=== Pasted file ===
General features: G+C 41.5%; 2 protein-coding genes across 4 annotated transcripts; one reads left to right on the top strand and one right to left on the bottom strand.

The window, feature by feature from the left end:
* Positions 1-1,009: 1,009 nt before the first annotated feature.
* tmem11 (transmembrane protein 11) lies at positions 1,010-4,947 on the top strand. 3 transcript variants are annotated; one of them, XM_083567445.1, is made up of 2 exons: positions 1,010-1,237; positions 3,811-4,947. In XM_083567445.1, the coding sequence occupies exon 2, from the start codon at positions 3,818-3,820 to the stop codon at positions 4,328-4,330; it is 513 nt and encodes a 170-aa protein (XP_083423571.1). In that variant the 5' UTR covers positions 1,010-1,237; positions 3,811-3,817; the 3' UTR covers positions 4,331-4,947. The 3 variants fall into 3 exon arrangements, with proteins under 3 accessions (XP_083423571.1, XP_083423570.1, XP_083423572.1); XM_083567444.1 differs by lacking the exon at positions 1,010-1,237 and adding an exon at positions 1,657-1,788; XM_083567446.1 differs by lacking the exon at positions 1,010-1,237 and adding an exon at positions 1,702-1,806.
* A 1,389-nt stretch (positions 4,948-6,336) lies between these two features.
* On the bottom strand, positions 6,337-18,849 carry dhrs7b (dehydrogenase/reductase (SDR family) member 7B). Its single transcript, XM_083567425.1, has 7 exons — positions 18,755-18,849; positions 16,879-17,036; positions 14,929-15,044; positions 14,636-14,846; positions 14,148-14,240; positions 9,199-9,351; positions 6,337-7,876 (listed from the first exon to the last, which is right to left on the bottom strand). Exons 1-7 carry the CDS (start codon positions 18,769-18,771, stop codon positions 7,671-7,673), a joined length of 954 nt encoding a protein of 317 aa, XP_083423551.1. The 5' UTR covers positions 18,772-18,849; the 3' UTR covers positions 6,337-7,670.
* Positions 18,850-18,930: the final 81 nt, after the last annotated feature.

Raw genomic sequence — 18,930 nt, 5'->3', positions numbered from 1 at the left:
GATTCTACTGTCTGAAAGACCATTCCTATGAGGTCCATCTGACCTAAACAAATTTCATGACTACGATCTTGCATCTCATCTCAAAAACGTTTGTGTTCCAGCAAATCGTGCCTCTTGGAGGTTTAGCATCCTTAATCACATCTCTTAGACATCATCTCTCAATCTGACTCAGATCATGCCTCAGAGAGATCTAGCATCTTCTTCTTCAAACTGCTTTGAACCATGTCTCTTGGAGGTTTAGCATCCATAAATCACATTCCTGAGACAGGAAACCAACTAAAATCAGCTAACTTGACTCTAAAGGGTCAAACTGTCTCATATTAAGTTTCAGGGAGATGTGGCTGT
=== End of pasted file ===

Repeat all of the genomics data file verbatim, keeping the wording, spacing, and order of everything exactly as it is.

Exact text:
General features: G+C 41.5%; 2 protein-coding genes across 4 annotated transcripts; one reads left to right on the top strand and one right to left on the bottom strand.

The window, feature by feature from the left end:
* Positions 1-1,009: 1,009 nt before the first annotated feature.
* tmem11 (transmembrane protein 11) lies at positions 1,010-4,947 on the top strand. 3 transcript variants are annotated; one of them, XM_083567445.1, is made up of 2 exons: positions 1,010-1,237; positions 3,811-4,947. In XM_083567445.1, the coding sequence occupies exon 2, from the start codon at positions 3,818-3,820 to the stop codon at positions 4,328-4,330; it is 513 nt and encodes a 170-aa protein (XP_083423571.1). In that variant the 5' UTR covers positions 1,010-1,237; positions 3,811-3,817; the 3' UTR covers positions 4,331-4,947. The 3 variants fall into 3 exon arrangements, with proteins under 3 accessions (XP_083423571.1, XP_083423570.1, XP_083423572.1); XM_083567444.1 differs by lacking the exon at positions 1,010-1,237 and adding an exon at positions 1,657-1,788; XM_083567446.1 differs by lacking the exon at positions 1,010-1,237 and adding an exon at positions 1,702-1,806.
* A 1,389-nt stretch (positions 4,948-6,336) lies between these two features.
* On the bottom strand, positions 6,337-18,849 carry dhrs7b (dehydrogenase/reductase (SDR family) member 7B). Its single transcript, XM_083567425.1, has 7 exons — positions 18,755-18,849; positions 16,879-17,036; positions 14,929-15,044; positions 14,636-14,846; positions 14,148-14,240; positions 9,199-9,351; positions 6,337-7,876 (listed from the first exon to the last, which is right to left on the bottom strand). Exons 1-7 carry the CDS (start codon positions 18,769-18,771, stop codon positions 7,671-7,673), a joined length of 954 nt encoding a protein of 317 aa, XP_083423551.1. The 5' UTR covers positions 18,772-18,849; the 3' UTR covers positions 6,337-7,670.
* Positions 18,850-18,930: the final 81 nt, after the last annotated feature.

Raw genomic sequence — 18,930 nt, 5'->3', positions numbered from 1 at the left:
GATTCTACTGTCTGAAAGACCATTCCTATGAGGTCCATCTGACCTAAACAAATTTCATGACTACGATCTTGCATCTCATCTCAAAAACGTTTGTGTTCCAGCAAATCGTGCCTCTTGGAGGTTTAGCATCCTTAATCACATCTCTTAGACATCATCTCTCAATCTGACTCAGATCATGCCTCAGAGAGATCTAGCATCTTCTTCTTCAAACTGCTTTGAACCATGTCTCTTGGAGGTTTAGCATCCATAAATCACATTCCTGAGACAGGAAACCAACTAAAATCAGCTAACTTGACTCTAAAGGGTCAAACTGTCTCATATTAAGTTTCAGGGAGATGTGGCTGT